Especially with someone who's become longish-term isolated, it would just be interesting to hear from other people who have dealt with this and what is good/bad/to be avoided/etc.

Sorry if I sound a little testy, I find the suggestion I might not know my own mind in this really frustrating, although I appreciate you are trying to help.
As a group of carers of all ages, with carees of all ages, we can only advise from the point of view of our own experience. I've had 10 carees in total, from new born to 87, but none of my carees have had the same problem as yours. On the other hand, many carers of all ages experience similar issues, of loneliness, isolation, frustration, to name just a few.
In Hampshire, where I live, I know that there is a coffee morning type meeting where carers of those with mental health issues can share experiences. Every area is different, and finding out what is available is not always easy.
Have you contacted Social Services and asked for a "Carers Assessment"? It is primarily aimed at finding out what specific help or support you would like, and them finding out if it is available. In my area, services are not advertised but a social worker will be able to make a referral for you if there is a group near you which might be suitable.
I suspect you're really going to need a forum where the members are all those who are partners of folk with the kind of MH issues your partner has - we are probably far too general alas for you.

You clearly have a good understanding of his issues, and all the professional terminology etc that goes with them.

Do bear in mind, however, that on this forum, the one thing we do tend to have is experience of newcomers presenting with one 'problem' that actually is masking a much deeper one that is the 'real' problem. It's very common on this forum!

And, of course, you won't need me to tell you that we can all use the 'terminology' and 'psych-maps' to give us a 'sense' of control in a situation that is way beyond our control, and which is causing us 'distress' in some way, though we don't want to admit it. Not saying that IS your situation, as you have, apparently, chosen the way of life you have, and accept the 'deal' that is your relationship with your partner/caree. (I only say 'apparently' as it is well known that sometimes we prefer to think we have 'chosen' a life that actually we feel has been 'imposed' upon us, including imposed-through-guilt, etc etc) (In Careland, the 'guilt monster' is never far away, and it lurks and lours over our lives, warring with 'resentment' against the needy caree - 'love' is sometimes not enough to keep the carer-caree bond sustainable....)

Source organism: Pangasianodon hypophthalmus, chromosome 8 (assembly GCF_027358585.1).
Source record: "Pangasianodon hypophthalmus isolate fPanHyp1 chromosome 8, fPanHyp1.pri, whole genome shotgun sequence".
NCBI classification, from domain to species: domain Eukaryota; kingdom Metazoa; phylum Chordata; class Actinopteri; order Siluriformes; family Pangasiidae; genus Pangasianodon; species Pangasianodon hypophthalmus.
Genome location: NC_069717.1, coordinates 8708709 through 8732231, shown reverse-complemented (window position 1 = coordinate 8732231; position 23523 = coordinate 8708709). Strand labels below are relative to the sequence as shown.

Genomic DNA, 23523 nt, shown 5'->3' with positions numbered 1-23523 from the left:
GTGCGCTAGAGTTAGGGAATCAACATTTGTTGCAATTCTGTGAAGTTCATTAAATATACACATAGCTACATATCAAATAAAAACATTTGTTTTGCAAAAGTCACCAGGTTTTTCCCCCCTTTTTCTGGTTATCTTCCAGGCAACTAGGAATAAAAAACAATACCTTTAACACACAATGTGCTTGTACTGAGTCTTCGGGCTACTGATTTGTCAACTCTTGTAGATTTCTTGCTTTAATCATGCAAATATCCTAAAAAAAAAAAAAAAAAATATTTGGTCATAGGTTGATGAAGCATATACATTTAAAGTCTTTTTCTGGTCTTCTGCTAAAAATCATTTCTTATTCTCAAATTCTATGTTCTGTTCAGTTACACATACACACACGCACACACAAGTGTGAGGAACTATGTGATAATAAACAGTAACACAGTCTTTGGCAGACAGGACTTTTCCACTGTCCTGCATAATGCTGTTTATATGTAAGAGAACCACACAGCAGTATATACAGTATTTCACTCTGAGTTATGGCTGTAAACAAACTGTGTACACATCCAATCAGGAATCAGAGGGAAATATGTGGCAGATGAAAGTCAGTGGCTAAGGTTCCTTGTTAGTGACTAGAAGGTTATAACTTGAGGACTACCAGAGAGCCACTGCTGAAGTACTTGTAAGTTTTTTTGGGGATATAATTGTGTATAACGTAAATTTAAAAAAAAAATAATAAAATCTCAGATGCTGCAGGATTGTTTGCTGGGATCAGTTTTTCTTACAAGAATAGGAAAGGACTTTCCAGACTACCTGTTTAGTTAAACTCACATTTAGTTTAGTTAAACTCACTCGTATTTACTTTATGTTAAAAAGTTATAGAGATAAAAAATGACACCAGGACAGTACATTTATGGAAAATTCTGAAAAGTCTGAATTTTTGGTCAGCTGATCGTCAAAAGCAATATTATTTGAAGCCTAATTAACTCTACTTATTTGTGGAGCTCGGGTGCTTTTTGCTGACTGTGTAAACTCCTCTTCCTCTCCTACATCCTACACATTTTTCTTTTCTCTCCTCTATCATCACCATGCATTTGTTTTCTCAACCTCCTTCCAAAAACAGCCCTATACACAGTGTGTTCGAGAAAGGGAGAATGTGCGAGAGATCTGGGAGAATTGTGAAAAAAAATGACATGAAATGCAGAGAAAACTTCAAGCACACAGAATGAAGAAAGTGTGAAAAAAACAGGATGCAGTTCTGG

Also, the reason for the answers you've received so far is that the function of this forum is to help CARERS, not the CAREES they care for! That is our focus - to make OUR difficult-because-we-are-carers lives that bit more bearable. Our focus is not on the needs of the carees really, or, only in so far as sorting THEIR needs can make OUR lives that bit less difficult!!! (Providing, of course, their needs are not sorted by our even-greater sacrifice to them!)

I'm glad you feel the relationship you have with your partner/caree is worthwhile for you - mental health is SO much more difficult to deal with than physical health!

Wishing you all the best, but, alas, I doubt this forum is going to give you the answers you seek, simply because the 'pool' of carers in your particular situation is going to be very small.
Hi Hazel, I am a carer for my husband who is bi-polar, he was diagnosed over 20 years ago. During this time he has had several manic and severe depressive episodes as well as hospitalisations. Sadly during this time he has slowly lost all of his friends, he has made new friendships through support groups but this again was short lived as these people also had their own mental illness to deal with and were perhaps not the best influence. Occasionally, we do see old friends but they tend to give my husband a wide berth and do not treat him the same as before his diagnosis. He is treated as a person who is retarded or bonkers rather than a person who has a mental illness and that in between episodes it quite 'normal'. Understanding mental illness has come a long way but still people do not understand, are frightened of it or even embarrassed by it so I think making and then maintaining new friendships is incredibly hard. So on the whole our experience of making friends and creating a new social circle has been almost impossible. My husband is isolated apart from myself, our children and some close members of family. Perhaps a starting point for your partner would be support groups in your area? Good luck.